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Why We Are Here

We developed the WeareFermitoo.com website to share the stories of Fermi 2 workers who recently organized and are fighting for social and economic justice. These workers are new members of the Local 223 Utility Workers Union of America (UWUA) and were recognized by a landmark decision by the National Labor Relations Board more than a year ago as dual employees of The Detroit Edison Company (a subsidiary of DTE Energy) and The Bartech Group. We are in the midst of negotiating our first collective bargaining agreement and we appreciate you listening to our story!

We care deeply about our jobs and our role in ensuring that Fermi 2 is operated at the highest standards in the industry for the benefit of our customers and the communities in which we live. All we are seeking is dignity, respect and good faith bargaining. We believe that the work we do should be rewarded with a rate of pay that is equal to a good American standard of living.


Our Stories

Mary Smith Goes from Sitting Duck to Union Leader to Fight Injustice

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Mary Smith has worked as an Office Specialist in the Radiation Department since May 2008. She was originally hired to handle the demands of Overtime Canvassing, Electronic Survey upkeep, filing and vaulting of records for the RP Office. Her job has since expanded to include FMS (Fatigue Management System) Department Administrator, payroll assistance, Travel Assistant and many of these similar duties for the Chemistry department as well. Prior to working at Fermi, Mary was a Co-owner and certified Chief Instructor at DiCarlo Choi Kwang Do in the Dearborn and Taylor areas. Her last administrative role before that was at Complete Packaging Inc., where she was salaried, received 100% health care coverage through HAP, at no additional cost, and more vacation time per year.

Life took a hard turn for Mary in May of 2006, when her children lost their father, leaving her to raise her now 14 year old daughter and 12 year old son.

Mary Smith Union Leader

"I decided to leave Complete Packaging after Josh died. I knew it was a risk but I could not imagine not supporting my children over the summer as they mourned the loss of their father."



Our Stories

Hi, my name is Lori Davis, a Detroit Edison/Bartech Employee. This is my story.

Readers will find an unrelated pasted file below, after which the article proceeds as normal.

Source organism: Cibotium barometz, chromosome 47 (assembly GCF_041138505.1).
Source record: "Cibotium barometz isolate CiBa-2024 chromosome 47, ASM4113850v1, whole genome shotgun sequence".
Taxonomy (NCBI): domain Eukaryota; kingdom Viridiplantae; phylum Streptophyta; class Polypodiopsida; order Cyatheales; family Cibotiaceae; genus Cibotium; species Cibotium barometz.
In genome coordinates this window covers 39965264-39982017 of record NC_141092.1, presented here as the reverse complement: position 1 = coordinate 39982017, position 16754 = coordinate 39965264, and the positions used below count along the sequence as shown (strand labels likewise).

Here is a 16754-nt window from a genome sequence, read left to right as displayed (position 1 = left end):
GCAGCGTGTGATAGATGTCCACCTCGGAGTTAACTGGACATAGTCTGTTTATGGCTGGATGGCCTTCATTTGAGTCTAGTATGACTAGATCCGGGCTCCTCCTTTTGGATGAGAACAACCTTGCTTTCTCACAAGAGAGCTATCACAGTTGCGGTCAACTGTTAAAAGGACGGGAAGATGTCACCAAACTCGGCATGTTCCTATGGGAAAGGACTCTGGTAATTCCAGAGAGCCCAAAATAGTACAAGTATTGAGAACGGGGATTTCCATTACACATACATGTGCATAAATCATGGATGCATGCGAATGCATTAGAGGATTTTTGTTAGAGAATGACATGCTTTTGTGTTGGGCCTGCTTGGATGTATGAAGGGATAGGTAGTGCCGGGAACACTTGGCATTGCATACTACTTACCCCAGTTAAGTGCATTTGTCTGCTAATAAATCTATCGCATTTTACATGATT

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Until March of 2011 I worked at Fermi 1, that little unknown area across from the TAC, and now I am currently working in our Site Security Department in the Inprocessing/Badging/Access section. I am writing this to share some of my thoughts on the continuing process for our union recognition here at Fermi, and to be treated fairly amongst my fellow co-workers, supervisors, and friends who just happen to be DTE employees.

I am a married person with a husband on medical disability. He receives social security disability benefits due to a previous work related injury. I have experienced the same financial hardships that other Detroit Edison/Bartech individuals have experienced or, just about every person you talk with in our community.

My husband’s social security benefits have increased slightly each year. These increases are just cost of living increases and nothing more. I have not received any pay increase since 2008. Cost of living has risen drastically since then for everyone, but I am still trying to survive on a 2008 income and it is not working very well. x



Penny Watkins, Administrative Assistant for the Training Department, has worked at the Fermi 2 Nuclear Power Plant for three and half years. She is a single mother with four children who cannot afford the healthcare insurance offered by Bartech Group. Her children are 3, 3, 7 and 11.Penny took a cut in pay to go work at Detroit Edison (a subsidiary of DTE Energy) but enjoyed the short commute and earlier working hours because she can spend more time with her kids. Penny has an associate’s degree and is working on her bachelor’s degree in accounting at Siena Heights. She pays for it on her own since neither Detroit Edison nor Bartech offers any educational benefits and has gotten some financial aid. She takes one or two classes each semester.

We Are Fermi TOO

When Penny applied for the job one of her first questions was how much did the insurance cost since she was always responsible for providing insurance for the family. Bartech pressured her to make a decision and stalled in giving her the information about the insurance costs until she had agreed to be an employee. At her former job at Lazy Boy as a dealer service representative, she paid $30 a week for healthcare, which she felt was reasonable.

“I can’t afford the insurance offered since it is nearly $1,000 a month and more than half of my net pay,” said Penny. “Fortunately since I have four kids, we qualify for Medicaid. Even the state knows that the costs are not affordable.”



Michele Jones of Monroe has worked as an Office Specialist and Nuclear Records Clerk at Fermi 2 for 12 years. In her position, she inputs and processes engineering documentation, design packages and procedures, radiation protection documentation, work permits and training records for the Fermi 2 Nuclear Power Plant. She also retrieves records back to before Fermi 1 when requested. She was hired in as a document scanner and then was promoted to handle data input. Prior to her position at Fermi 2, Michele worked at Monroe County Community College as a library reference assistant where she made minimum wage.

Michele’s 71-year-old mom lives with her and has a heart condition, is partially paralyzed and diabetic. Her Mom is on Medicaid, but has hefty co-pays on her medications that she can’t afford so Michele helps to pay for them.


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